CommonLit Best Practices Windows and Mirrors in Literature | Diverse Stories on CommonLit

Our library provides an array of texts that serve as windows and mirrors, to help students both see themselves and learn about others in the literature they explore in class.

CommonLit believes in the importance of exposing students to diverse literature that reflects experiences both similar and different from their own. This concept, referred to by Dr. Rudine Sims Bishop as “windows” and “mirrors” in literature, is an integral part of the CommonLit editorial policy.

We know that students need to read stories that serve as mirrors, reflecting their own experiences, and windows that teach them about different cultures. When students see themselves reflected as mirrors in the characters and stories they are reading, they feel a sense of belonging and understanding. Windows, on the other hand, allow students to learn about people whose race, culture, religion, and lifestyle differ from their own.

Windows and Mirrors in the CommonLit library

CommonLit’s library represents a breadth of cultures, genres, and stories. We are constantly adding to our lesson library, with the aim of showcasing characters and authors on CommonLit that reflect the diversity of American schools and the wider world.

Our library includes authentic texts by authors of color, including Black, Latino, Asian, and Indigenous authors. We consistently add works by diverse contemporary authors to our library, including passages by Elizabeth Acevedo, Joseph Bruchac, Jason Reynolds, Ada Limon, Naomi Shihab Nye, Amy Tan, and Gary Soto.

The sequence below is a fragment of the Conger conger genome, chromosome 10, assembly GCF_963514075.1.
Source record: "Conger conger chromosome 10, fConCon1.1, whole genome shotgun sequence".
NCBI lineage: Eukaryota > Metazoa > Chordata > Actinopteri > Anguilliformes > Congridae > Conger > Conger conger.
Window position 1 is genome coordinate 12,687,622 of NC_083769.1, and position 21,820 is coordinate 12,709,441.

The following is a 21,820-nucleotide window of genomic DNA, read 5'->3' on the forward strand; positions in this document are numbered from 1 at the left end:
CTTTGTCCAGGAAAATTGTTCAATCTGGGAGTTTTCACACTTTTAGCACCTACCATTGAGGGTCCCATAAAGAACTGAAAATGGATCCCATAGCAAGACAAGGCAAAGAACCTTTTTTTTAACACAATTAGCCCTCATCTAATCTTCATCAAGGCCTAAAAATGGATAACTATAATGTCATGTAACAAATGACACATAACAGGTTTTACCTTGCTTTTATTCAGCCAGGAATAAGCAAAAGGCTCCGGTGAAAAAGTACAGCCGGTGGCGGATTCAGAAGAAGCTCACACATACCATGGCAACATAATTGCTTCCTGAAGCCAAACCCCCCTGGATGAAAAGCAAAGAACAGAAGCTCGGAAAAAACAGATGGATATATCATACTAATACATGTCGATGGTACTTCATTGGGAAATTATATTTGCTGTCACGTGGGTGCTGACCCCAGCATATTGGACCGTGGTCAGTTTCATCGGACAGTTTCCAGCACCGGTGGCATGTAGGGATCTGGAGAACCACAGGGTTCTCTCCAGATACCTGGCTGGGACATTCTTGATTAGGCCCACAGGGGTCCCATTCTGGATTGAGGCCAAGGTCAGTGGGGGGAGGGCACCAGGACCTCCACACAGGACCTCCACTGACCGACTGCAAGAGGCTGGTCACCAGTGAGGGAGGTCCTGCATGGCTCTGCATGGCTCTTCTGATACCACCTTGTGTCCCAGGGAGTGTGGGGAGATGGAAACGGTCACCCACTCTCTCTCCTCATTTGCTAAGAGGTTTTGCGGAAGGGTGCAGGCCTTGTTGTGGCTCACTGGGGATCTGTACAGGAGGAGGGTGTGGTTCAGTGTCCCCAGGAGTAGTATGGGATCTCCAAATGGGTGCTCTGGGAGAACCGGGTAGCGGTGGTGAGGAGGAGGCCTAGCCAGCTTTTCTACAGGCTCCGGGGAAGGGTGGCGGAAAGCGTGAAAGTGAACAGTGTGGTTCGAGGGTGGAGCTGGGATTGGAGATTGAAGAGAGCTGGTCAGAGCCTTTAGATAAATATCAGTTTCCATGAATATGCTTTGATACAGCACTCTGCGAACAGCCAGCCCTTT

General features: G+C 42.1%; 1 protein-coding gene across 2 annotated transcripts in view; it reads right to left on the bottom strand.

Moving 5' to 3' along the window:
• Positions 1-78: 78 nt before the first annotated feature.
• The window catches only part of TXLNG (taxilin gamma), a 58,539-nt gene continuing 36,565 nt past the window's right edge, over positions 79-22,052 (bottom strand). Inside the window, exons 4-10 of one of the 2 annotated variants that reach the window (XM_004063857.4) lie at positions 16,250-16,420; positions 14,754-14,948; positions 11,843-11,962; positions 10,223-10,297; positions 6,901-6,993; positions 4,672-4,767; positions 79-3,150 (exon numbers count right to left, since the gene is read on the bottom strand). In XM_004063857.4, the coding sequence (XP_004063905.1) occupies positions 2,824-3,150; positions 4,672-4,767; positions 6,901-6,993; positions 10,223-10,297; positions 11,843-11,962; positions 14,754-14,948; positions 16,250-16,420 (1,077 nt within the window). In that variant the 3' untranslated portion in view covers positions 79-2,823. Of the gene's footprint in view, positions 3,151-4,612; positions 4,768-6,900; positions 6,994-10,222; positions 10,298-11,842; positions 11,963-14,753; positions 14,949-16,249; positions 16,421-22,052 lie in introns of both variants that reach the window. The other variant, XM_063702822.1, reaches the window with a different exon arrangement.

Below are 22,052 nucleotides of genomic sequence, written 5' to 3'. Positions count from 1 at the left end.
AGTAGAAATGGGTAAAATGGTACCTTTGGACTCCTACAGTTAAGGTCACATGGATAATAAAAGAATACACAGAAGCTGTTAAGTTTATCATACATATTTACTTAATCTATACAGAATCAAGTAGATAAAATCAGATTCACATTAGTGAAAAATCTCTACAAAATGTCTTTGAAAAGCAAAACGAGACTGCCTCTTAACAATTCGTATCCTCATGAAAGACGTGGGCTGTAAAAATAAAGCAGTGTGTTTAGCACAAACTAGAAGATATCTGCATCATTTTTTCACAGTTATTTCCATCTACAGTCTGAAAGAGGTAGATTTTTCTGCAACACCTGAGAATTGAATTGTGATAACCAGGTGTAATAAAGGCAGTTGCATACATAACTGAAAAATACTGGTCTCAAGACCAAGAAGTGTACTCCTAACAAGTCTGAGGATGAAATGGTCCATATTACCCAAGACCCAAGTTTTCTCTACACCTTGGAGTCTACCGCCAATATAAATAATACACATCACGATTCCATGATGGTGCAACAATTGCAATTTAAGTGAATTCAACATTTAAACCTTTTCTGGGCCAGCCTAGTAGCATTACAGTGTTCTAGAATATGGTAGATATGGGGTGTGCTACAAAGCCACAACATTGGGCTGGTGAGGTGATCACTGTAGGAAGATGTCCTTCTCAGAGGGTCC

A screenshot of all the diverse texts by Joseph Bruchac on the CommonLit library, providing windows and mirrors for indigenous and non-indigenous students.

Additionally, we seek to highlight relevant themes and varying perspectives in the stories we share. Hundreds of texts in our library explore diverse themes of identity, community, and growing up. For instance, teachers can use our library to introduce students to the diary of a 16-year-old Syrian refugee in Lebanon, a poem that explores divorce from a child’s perspective, or an article about a student in Washington, D.C. who was homeless in high school and graduated at the top of her class.

CommonLit Originals showcase a variety of mirrors and windows in literature

CommonLit also has an Original Content Writing program, which offers an opportunity to showcase stories from a robust and representative canon of children’s literature. These texts are exclusive to CommonLit and provide a great example of mirrors and windows in literature. The majority are by authors of color and dive into themes of identity, culture, and relationships. Authors like Gary Soto, Lucy Tan, Mitu Malhorta, Kgat Patrong, and Padma Venkatraman have contributed original texts to our library.

In Susan Muaddi Darraj’s “Gyroscopes,” an Arab American teenager deals with painful feelings when she must confront racism in an unexpected place. Shelby Ostergaard’s “The Test” helps students understand learning differences as a student discovers his friend with dyslexia gets extra time on an assessment. “The Satchel” by Lynette Samuel follows a boy named Kojo, who is worried about fitting in at his new school when his classmates make fun of his Ghanaian lunch and satchel. These stories allow students to explore important and relatable topics that will spark meaningful discussions. They will allow for both windows and mirrors in the classroom.

A screenshot of The Satchel, a CommonLit Original that provides windows and mirrors for students as it follows a Ghanaian student worried about not fitting in at his new school.

Our nonfiction texts also provide windows and mirrors for students